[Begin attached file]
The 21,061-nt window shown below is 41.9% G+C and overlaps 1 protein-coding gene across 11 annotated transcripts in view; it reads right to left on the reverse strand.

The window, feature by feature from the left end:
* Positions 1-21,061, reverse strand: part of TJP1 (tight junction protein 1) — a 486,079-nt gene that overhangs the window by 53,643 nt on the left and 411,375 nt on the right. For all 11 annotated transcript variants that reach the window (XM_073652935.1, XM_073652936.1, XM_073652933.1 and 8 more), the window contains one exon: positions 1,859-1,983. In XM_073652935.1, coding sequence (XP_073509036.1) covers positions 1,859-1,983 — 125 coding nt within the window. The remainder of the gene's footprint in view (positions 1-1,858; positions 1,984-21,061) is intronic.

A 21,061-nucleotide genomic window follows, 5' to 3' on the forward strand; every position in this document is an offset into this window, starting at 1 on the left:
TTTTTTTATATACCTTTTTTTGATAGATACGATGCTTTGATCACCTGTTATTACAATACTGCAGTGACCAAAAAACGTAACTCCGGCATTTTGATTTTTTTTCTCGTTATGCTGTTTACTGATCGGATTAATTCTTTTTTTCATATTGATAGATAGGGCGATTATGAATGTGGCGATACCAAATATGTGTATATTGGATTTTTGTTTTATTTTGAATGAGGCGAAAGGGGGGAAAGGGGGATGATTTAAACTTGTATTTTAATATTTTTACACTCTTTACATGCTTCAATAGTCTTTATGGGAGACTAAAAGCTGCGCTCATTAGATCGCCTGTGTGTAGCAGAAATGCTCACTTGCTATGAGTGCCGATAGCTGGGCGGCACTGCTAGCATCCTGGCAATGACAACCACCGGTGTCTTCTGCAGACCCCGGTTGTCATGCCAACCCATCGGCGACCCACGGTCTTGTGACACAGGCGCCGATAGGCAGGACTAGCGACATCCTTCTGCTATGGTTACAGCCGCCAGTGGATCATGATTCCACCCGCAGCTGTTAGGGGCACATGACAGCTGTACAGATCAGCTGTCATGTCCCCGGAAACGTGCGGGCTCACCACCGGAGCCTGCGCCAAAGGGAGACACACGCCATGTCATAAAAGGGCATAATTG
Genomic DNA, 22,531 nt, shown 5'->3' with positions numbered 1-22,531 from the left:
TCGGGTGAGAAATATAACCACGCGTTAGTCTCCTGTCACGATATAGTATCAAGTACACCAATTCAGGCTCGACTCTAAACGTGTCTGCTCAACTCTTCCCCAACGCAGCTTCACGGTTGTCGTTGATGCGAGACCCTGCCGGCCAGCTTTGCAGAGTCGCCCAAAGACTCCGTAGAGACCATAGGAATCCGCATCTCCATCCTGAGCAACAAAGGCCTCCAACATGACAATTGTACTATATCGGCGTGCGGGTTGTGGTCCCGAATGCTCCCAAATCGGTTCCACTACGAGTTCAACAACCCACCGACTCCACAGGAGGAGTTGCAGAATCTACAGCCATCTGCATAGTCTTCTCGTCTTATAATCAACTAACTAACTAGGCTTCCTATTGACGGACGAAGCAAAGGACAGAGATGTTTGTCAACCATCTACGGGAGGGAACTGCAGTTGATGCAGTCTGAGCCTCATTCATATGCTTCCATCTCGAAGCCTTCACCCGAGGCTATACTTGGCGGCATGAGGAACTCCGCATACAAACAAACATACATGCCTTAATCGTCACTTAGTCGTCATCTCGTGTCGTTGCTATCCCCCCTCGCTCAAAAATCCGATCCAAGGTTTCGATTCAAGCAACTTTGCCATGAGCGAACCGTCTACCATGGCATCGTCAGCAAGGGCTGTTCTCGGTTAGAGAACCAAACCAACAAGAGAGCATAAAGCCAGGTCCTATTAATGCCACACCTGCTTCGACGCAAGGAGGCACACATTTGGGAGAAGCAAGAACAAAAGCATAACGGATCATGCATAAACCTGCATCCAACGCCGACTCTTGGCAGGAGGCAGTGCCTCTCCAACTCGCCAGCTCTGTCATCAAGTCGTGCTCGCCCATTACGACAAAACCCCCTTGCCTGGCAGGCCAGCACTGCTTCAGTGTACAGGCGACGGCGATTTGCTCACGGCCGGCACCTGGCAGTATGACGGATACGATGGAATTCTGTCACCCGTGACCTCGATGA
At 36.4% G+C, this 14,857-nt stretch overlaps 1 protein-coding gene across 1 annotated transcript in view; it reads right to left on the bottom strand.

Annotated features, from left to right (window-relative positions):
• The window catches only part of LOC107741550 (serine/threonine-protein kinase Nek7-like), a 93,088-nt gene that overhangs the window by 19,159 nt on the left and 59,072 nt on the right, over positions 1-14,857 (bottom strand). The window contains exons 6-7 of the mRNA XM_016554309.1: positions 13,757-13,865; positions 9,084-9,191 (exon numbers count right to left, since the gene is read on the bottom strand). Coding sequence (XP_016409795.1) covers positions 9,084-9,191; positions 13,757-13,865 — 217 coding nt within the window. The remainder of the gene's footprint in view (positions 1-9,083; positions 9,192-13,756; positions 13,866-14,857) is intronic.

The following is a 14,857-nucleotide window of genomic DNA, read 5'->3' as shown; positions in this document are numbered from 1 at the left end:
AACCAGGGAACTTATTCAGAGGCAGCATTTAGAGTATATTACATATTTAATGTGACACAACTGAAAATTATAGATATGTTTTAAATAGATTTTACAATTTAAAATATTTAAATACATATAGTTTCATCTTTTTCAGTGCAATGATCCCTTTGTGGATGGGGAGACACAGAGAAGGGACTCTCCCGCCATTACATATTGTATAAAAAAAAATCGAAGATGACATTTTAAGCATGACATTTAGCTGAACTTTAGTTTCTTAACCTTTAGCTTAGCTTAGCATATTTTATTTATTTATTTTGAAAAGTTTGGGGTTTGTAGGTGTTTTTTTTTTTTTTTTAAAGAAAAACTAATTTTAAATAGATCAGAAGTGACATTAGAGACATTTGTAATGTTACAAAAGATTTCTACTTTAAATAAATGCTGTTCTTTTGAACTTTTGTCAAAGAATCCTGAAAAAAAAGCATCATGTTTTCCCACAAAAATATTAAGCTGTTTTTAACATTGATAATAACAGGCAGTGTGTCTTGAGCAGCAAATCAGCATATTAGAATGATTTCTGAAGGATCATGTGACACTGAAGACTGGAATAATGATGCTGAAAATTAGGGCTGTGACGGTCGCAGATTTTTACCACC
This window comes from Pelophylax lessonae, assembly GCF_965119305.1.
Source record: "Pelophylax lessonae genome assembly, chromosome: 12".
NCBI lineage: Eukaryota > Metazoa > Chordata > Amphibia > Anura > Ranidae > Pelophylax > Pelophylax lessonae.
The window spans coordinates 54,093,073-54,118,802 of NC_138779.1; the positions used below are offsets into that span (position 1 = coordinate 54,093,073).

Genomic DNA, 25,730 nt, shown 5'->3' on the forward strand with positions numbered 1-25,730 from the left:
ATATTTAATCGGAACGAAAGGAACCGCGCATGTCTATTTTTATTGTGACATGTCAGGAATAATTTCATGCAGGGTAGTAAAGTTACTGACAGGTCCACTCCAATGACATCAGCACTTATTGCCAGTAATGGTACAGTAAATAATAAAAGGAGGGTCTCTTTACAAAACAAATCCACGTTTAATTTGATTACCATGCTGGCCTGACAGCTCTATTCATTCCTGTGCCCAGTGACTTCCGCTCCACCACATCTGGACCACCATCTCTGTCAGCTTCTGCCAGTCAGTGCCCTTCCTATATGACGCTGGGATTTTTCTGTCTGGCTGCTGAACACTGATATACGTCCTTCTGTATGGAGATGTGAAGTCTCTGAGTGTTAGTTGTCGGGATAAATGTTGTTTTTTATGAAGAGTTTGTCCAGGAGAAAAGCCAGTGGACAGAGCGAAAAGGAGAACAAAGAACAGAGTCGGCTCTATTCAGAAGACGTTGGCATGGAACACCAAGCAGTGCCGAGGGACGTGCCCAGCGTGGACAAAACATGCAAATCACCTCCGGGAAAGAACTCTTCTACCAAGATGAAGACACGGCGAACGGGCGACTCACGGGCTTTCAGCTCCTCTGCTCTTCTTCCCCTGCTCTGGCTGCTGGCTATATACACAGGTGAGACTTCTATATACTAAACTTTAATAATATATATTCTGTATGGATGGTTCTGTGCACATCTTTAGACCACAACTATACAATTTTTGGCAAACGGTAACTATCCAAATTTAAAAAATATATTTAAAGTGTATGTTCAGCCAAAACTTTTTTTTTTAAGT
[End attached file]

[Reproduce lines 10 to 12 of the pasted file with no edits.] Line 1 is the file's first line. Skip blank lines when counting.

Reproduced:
• The window catches only part of LOC107741550 (serine/threonine-protein kinase Nek7-like), a 93,088-nt gene that overhangs the window by 19,159 nt on the left and 59,072 nt on the right, over positions 1-14,857 (bottom strand). The window contains exons 6-7 of the mRNA XM_016554309.1: positions 13,757-13,865; positions 9,084-9,191 (exon numbers count right to left, since the gene is read on the bottom strand). Coding sequence (XP_016409795.1) covers positions 9,084-9,191; positions 13,757-13,865 — 217 coding nt within the window. The remainder of the gene's footprint in view (positions 1-9,083; positions 9,192-13,756; positions 13,866-14,857) is intronic.

The following is a 14,857-nucleotide window of genomic DNA, read 5'->3' as shown; positions in this document are numbered from 1 at the left end:
AACCAGGGAACTTATTCAGAGGCAGCATTTAGAGTATATTACATATTTAATGTGACACAACTGAAAATTATAGATATGTTTTAAATAGATTTTACAATTTAAAATATTTAAATACATATAGTTTCATCTTTTTCAGTGCAATGATCCCTTTGTGGATGGGGAGACACAGAGAAGGGACTCTCCCGCCATTACATATTGTATAAAAAAAAATCGAAGATGACATTTTAAGCATGACATTTAGCTGAACTTTAGTTTCTTAACCTTTAGCTTAGCTTAGCATATTTTATTTATTTATTTTGAAAAGTTTGGGGTTTGTAGGTGTTTTTTTTTTTTTTTTAAAGAAAAACTAATTTTAAATAGATCAGAAGTGACATTAGAGACATTTGTAATGTTACAAAAGATTTCTACTTTAAATAAATGCTGTTCTTTTGAACTTTTGTCAAAGAATCCTGAAAAAAAAGCATCATGTTTTCCCACAAAAATATTAAGCTGTTTTTAACATTGATAATAACAGGCAGTGTGTCTTGAGCAGCAAATCAGCATATTAGAATGATTTCTGAAGGATCATGTGACACTGAAGACTGGAATAATGATGCTGAAAATTAGGGCTGTGACGGTCGCAGATTTTTACCACC